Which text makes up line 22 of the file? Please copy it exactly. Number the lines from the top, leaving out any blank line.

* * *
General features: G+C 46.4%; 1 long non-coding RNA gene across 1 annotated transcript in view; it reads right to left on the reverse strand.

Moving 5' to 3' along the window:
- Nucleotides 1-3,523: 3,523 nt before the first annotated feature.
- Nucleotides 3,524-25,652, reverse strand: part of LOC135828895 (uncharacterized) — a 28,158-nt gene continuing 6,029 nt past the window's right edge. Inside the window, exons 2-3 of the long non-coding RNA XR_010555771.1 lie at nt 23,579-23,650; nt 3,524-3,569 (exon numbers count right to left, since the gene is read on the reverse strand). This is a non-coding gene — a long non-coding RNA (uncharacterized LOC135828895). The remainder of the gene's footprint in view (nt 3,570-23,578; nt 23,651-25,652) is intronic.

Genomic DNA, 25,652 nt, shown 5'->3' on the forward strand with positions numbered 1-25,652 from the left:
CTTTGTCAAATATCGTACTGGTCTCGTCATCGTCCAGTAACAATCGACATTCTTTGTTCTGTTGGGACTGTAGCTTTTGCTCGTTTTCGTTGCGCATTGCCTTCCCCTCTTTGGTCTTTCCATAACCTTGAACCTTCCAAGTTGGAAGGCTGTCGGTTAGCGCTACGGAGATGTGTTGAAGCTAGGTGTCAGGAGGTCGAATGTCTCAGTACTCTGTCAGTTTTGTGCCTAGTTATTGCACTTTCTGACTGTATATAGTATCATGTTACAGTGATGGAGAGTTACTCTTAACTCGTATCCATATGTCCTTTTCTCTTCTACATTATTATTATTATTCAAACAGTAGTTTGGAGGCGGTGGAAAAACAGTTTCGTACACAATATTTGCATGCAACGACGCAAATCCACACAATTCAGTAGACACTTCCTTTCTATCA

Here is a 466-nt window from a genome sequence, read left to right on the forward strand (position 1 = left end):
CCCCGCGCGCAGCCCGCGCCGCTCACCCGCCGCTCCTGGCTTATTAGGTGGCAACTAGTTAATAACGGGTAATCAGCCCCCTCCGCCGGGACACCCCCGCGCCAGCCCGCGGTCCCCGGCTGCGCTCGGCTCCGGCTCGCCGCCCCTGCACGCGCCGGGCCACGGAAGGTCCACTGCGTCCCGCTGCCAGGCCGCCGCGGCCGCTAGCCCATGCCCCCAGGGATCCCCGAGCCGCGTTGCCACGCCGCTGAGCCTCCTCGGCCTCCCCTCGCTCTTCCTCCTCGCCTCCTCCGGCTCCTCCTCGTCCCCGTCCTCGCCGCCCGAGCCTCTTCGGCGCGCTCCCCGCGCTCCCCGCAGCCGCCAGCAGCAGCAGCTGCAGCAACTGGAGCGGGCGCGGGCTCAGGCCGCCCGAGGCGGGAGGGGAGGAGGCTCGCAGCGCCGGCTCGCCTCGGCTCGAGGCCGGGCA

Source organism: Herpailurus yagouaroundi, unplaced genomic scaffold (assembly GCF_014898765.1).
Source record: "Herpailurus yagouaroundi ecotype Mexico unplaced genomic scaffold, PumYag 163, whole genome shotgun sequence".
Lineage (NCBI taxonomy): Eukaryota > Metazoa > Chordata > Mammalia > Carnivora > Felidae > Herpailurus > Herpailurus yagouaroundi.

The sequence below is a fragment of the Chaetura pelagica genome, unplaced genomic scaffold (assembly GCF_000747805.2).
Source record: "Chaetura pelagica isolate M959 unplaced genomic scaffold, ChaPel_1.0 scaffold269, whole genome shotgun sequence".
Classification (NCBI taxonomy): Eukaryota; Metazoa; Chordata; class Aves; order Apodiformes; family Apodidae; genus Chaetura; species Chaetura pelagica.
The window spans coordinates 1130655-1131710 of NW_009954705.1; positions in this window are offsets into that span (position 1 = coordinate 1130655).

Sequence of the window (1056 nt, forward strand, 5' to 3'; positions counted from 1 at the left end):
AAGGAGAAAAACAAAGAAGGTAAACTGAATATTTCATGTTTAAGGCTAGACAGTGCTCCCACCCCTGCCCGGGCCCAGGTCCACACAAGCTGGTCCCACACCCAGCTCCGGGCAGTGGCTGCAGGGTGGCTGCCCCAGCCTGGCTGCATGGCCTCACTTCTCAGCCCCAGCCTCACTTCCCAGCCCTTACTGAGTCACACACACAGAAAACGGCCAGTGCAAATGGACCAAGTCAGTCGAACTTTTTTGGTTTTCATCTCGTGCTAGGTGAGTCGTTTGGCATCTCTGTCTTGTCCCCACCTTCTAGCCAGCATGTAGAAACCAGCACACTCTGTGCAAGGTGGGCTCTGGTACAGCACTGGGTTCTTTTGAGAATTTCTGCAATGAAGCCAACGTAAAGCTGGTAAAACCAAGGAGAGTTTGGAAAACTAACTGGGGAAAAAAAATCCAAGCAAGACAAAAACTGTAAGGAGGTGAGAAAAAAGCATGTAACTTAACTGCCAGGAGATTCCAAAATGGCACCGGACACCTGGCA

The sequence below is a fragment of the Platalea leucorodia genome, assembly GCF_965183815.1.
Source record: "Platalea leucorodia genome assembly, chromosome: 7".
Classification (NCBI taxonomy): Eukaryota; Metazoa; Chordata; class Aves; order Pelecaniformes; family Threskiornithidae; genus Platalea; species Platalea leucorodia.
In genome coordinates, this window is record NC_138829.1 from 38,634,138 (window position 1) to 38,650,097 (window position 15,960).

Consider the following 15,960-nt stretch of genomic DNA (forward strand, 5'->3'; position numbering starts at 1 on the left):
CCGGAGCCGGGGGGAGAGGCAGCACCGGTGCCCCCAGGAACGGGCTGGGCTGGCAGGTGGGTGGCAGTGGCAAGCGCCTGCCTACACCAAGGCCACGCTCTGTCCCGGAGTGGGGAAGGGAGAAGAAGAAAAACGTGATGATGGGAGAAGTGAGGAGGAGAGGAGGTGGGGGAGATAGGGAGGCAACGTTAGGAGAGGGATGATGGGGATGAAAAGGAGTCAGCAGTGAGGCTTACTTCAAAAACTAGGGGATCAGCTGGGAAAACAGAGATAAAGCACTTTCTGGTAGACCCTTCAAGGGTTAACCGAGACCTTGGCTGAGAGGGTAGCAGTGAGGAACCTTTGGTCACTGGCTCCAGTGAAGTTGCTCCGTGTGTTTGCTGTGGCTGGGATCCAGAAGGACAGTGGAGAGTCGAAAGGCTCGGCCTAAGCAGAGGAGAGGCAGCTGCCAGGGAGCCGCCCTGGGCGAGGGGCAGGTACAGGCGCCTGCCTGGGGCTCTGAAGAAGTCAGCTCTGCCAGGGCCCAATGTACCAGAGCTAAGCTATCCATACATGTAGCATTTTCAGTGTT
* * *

Consider the following 15,960-nt stretch of genomic DNA (forward strand, 5'->3'; position numbering starts at 1 on the left):